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Letter to the Editor
By Felice Pace, Klamath, CA
June 18, 2004

Irrigation Savings Are Not Real

The June 11th Capital Press edition contained an article titled "The 2002 U.S. farm bill turns 2" which featured an insert on Klamath EQIP. Under this provision of the Farm Bill $31 million has already been given to Klamath River basin farmers to upgrade their irrigation systems. The special program - administered by the Natural Resource Conservation Service (NRCS) - was intended to "reduce irrigation demand" and NRCS claims that "calculated reduction in on-farm irrigation demand is 63,377 acre feet." The key word here is "calculated." This means the water savings claimed are paper water which may or may not materialize on the ground. So how much water is really being saved?

The word from NRCS staff and local restorationists is that many of the projects funded will not save water and some may actually increase irrigation demand. For example, i've observed a project in the Scott River Valley that provided center pivot irrigation on pasture lands on the edge of the valley where flat land yields to alluvial terraces and fans. These lands have traditionally been flood irrigated from ditches.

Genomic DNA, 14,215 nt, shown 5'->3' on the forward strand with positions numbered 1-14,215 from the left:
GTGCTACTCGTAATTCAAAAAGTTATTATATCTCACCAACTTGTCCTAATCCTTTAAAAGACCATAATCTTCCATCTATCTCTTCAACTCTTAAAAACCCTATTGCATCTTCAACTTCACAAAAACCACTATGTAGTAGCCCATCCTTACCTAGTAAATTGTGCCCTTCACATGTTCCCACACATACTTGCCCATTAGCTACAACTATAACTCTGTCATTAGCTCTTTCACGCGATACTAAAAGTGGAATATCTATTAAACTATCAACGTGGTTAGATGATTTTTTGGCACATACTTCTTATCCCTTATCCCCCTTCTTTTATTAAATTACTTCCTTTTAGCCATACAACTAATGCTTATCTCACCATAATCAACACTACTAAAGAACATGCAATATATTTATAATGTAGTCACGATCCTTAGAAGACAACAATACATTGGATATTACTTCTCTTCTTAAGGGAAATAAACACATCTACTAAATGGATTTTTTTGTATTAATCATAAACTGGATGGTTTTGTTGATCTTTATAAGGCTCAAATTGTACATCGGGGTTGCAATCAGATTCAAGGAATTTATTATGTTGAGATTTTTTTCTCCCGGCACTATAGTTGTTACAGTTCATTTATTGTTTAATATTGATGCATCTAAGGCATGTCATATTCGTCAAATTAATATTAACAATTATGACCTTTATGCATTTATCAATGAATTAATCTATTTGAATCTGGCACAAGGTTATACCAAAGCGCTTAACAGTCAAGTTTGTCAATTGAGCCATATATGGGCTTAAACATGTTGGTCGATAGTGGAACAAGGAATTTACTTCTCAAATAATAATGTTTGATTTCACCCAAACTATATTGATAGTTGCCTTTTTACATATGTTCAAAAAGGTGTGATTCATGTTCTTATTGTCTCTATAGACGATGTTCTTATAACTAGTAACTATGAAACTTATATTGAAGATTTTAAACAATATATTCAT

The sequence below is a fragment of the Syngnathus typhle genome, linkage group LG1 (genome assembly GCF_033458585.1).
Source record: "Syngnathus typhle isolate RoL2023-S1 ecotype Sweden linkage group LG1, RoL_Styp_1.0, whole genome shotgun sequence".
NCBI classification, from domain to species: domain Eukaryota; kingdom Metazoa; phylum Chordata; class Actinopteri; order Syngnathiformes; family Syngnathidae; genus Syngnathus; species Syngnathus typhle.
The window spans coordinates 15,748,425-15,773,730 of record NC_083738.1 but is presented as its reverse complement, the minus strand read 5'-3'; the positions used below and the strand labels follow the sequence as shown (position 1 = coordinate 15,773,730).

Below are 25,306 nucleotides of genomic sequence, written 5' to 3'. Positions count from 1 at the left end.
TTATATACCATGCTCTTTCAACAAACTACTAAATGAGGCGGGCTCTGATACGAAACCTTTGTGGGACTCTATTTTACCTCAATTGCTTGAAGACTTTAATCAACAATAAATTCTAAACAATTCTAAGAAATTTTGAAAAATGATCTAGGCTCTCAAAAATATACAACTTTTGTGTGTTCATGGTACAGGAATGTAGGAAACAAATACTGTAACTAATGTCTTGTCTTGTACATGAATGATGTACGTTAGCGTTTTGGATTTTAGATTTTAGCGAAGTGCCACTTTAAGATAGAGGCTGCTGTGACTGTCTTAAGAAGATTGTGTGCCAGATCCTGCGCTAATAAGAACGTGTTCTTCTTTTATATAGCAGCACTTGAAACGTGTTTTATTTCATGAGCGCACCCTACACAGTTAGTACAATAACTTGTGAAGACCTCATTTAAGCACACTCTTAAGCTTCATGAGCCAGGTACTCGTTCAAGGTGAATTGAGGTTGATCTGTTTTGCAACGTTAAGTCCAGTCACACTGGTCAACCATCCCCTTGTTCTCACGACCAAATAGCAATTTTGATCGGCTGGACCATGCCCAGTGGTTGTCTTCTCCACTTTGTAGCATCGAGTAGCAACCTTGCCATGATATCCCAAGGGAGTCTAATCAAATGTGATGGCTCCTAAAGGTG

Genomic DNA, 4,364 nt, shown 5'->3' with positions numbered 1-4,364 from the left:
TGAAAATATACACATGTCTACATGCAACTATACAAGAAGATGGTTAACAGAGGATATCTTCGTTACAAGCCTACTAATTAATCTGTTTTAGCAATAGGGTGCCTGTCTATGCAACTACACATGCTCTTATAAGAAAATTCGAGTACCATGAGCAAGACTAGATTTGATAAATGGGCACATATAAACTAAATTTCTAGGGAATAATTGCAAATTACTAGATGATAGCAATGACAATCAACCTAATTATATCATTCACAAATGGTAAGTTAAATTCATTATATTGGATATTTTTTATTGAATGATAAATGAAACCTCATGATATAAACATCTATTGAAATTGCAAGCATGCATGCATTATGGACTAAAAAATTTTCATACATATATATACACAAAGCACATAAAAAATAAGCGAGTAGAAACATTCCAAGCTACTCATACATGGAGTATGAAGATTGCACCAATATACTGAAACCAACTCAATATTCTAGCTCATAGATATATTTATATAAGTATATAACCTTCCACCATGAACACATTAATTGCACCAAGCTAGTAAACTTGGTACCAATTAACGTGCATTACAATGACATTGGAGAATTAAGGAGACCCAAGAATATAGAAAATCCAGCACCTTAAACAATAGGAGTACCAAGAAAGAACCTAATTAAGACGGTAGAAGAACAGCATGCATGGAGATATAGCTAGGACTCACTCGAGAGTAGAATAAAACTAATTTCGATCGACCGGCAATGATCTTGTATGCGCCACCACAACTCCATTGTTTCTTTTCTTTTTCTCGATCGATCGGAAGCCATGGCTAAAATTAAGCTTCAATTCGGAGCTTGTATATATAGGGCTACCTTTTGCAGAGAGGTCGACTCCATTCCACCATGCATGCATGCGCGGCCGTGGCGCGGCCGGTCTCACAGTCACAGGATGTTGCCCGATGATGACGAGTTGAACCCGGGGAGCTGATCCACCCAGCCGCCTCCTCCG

However, because the alluvial areas are porous, these ditches ran dry sometime in July or August - depending on snow pack. With the new center pivot system, this ranch can extend irrigation throughout the late Summer and Fall - far beyond when its water use ended previously. Furthermore, the rancher can now convert from pasture to alfalfa - a more profitable crop. Such a change would result in additional water use even in the Spring and early Summer.

NRCS officials know that such projects exist but they refuse to blow the whistle or take any action to stem the abuse. Instead they claim the paper water savings. Furthermore, NRCS has refused to provide information on the projects citing confidentiality - essentially protecting the "trade secrets" of participating farmers.

In short, there is a conspiracy of silence. The abuses are widely discussed by locals but no one has yet stepped up to challenge the abuse - to blow the whistle.

This is not the only example of perversion of taxpayer-funded "conservation" and "restoration" programs. By all indications such abuses are increasing. little wonder that in spite of nearly a billion dollars spent on "restoration" in the Klamath River Basin over the past 20 years, salmon and other fish kills have increased and become more severe and water quality has continued to decline.

Members of Congress who represent the Klamath River Basin include Greg Walden, Wally Herger, Mike Thompson, Ron Wyden, Gordon Smith, Barbara Boxer and Diane Feinstein. One or more of these officials should to step forward and unmask the abuse. These are taxpayer funds and the taxpayers deserve honesty and integrity in the disbursement of these funds.

Members of Congress have also been informed of the abuse.

Felice Pace, Klamath CA

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